Mindfulness is as old as man’s need to focus. In fact, India’s age-old yoga teaches precisely that. Dhyana is training your mind to be calm, goal oriented and patient. According to Harvard researchers most of half of us spend the bulk of our waking hours thinking about something other than what we’re actually doing. Sometimes, the flurry of thoughts snowball and lead to stress as the underlying wave of tension. Science has now shown that stress is a physiological hazard and precipitates hormonal imbalance. This in turn, is the start point of a host of ailments. Mindfulness is especially applicable to those living a maxed-out existence: The more stress you’ve got, the more you need mindfulness.
Listed below are five quick workout patterns for the mind:
1) Play “There Is”
The goal is to put parents and kids in touch with their feeling by simply saying out loud what they’re doing and feeling, without judgment. According to Ashville-based certified mindfulness coach, Emily Horn: “Begin by suspending judgements. Start with, ‘There is seeing. There is hearing. There is breathing. Then describe each other, like ‘There is Daddy being Daddy, there is Mommy being Mommy. There is people being happy, sad, mad, and silly.’” The idea is to capture what you are experiencing at a basic level. So, settle in and then begin.
2) Take a Sensory Walk
Head into the woods or around your neighborhood for a few minutes. Rather than letting your mind wander, pick one or two things to focus your thoughts on. For instance:
Listen: Hear the sounds of nature — leaves crunching, branches rustling, children laughing.
Feel: Notice if you’re sweating or cold, how the wind feels in your hair, what the fabric of your shirt is like.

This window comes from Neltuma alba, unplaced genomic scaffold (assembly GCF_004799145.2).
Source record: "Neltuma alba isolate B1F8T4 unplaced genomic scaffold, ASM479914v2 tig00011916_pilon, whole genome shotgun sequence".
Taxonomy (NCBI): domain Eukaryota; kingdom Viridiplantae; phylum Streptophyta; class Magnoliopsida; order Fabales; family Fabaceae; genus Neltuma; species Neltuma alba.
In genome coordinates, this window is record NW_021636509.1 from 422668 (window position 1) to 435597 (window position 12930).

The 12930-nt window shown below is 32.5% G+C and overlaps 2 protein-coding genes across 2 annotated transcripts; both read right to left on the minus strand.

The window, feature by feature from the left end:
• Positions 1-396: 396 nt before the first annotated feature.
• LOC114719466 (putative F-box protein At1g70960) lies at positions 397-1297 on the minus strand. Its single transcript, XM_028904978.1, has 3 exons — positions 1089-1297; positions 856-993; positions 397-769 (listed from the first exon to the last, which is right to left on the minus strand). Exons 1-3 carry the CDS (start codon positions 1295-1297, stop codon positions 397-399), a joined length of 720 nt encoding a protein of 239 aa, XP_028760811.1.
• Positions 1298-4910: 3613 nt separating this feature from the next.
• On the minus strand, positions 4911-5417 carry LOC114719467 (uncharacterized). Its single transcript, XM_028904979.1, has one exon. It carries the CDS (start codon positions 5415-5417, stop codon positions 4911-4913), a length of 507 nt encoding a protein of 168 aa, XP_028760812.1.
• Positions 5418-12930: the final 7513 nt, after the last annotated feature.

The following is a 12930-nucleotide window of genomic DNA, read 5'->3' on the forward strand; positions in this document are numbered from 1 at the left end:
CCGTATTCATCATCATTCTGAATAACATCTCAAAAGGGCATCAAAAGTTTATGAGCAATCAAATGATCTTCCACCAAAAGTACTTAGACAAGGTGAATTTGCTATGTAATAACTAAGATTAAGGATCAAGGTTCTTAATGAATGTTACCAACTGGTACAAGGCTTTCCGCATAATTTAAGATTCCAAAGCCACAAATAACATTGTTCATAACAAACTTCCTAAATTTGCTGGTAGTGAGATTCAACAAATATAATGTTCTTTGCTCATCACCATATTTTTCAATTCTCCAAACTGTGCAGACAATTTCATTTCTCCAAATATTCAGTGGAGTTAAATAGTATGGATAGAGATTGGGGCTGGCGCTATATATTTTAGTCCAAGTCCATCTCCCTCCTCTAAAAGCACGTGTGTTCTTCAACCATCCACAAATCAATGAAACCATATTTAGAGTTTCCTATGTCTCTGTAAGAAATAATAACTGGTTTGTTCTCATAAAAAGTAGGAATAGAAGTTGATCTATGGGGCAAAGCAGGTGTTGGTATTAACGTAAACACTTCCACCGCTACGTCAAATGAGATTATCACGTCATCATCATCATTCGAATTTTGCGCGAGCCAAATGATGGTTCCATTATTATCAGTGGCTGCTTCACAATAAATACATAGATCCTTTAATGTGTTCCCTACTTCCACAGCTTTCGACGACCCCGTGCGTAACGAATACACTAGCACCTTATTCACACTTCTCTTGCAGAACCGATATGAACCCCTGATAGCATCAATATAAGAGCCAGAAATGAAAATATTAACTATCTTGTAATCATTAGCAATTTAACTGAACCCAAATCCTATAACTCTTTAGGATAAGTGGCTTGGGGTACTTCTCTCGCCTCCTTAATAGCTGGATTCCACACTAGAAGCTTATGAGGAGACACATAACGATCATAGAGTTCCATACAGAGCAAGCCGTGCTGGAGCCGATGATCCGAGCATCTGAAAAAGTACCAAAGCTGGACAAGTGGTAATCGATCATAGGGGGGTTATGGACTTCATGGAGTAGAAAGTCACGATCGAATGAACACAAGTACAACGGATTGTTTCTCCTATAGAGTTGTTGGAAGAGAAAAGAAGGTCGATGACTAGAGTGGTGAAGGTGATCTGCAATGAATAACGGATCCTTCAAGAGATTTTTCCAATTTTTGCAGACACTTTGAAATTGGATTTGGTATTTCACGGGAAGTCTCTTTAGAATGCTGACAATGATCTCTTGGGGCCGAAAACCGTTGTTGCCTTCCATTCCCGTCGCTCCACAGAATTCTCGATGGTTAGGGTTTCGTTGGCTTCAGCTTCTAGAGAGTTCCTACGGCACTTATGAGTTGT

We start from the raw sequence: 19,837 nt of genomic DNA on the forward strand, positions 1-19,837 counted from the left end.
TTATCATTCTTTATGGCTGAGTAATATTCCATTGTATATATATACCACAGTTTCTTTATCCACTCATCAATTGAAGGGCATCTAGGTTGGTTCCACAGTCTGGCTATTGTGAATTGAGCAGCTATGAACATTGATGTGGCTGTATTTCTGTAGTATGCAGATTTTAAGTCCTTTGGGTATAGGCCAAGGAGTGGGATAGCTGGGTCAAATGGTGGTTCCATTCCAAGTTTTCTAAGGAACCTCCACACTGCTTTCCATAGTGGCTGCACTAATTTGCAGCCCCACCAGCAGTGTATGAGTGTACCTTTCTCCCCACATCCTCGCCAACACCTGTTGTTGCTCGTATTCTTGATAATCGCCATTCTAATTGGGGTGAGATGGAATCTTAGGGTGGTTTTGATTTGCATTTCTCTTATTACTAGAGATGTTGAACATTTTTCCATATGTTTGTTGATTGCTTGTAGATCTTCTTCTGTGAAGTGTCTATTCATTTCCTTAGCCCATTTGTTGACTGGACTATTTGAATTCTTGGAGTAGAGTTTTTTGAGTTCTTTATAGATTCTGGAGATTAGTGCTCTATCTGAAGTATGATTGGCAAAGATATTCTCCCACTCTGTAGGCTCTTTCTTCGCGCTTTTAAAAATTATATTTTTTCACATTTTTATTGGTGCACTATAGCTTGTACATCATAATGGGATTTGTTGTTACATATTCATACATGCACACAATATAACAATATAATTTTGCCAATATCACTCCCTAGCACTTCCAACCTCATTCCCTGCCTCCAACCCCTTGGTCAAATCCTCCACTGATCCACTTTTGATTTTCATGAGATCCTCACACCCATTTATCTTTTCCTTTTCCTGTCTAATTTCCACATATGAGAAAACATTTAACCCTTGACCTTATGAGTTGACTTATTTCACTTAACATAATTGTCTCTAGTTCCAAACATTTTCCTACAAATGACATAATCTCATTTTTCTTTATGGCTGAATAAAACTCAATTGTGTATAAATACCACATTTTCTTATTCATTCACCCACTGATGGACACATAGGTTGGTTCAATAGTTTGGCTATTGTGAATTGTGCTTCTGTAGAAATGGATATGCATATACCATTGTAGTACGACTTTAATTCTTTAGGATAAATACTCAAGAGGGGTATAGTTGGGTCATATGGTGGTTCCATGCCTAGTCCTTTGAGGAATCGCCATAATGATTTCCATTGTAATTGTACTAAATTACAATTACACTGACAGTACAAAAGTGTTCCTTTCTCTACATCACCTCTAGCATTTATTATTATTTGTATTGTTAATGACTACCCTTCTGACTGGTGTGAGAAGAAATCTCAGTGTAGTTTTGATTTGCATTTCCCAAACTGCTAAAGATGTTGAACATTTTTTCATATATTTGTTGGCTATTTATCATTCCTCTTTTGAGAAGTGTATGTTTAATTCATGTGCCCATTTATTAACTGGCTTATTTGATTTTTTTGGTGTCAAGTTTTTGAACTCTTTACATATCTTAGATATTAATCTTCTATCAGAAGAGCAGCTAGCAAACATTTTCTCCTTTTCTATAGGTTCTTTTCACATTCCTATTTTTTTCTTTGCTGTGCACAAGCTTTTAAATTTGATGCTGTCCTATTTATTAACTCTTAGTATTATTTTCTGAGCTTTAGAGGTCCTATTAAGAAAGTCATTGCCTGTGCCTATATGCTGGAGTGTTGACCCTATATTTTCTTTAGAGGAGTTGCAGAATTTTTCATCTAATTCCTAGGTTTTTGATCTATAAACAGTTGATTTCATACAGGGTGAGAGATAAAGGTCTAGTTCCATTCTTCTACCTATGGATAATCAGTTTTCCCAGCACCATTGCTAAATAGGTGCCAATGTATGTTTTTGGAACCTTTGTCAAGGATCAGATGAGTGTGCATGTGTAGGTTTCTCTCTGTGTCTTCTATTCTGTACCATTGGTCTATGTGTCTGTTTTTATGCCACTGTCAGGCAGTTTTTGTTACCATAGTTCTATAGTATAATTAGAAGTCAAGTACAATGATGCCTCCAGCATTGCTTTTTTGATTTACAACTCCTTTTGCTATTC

Smell: Whether you’re in a city or out in the country, different places have different smells, but we almost never stop to notice them. Breathe in the scent of cut grass, local restaurants, fresh garden plantings, and more.
Look: Every season has its own colour. Make note of the green grass, leaves turning yellow or pay attention to the shades of houses you pass by.
3) Walk Your Way Through the Alphabet
In this mindfulness exercise, whether you’re out for a leisurely stroll or commuting to your office, make a game out of trying to identify objects that represent each letter of the alphabet as you travel. For instance, the fruit stand is selling Apples; that house is made of Bricks; you are now in the Crosswalk. Games like this force you to focus on your immediate surroundings and consider them in a whole new way.
4) Body Scan
If you’ve ever taken a yoga class, you may have done one of these at the end. Here, you’ll lie flat on your bed or on the floor and focus on the sensations of each area of your body. Start at your toes and work your way up to the crown of your head, feel sensations without judgment.
5) Eat Mindful Meals
In this exercise, you’ll use your dinner plate as the tool for teaching mindfulness. Start by using all your senses to savor each bite. Notice the fork in your hand, and how the food smells as you lift it toward your mouth. Do you associate the smell with any emotions? Place the forkful of food in your mouth. Notice how you feel as you chew your food. What is the texture like? Is it soft, crunchy, or chewy? Rather than swallowing right away, chew more times than you normally would. Notice any changes in texture and flavor as you chew.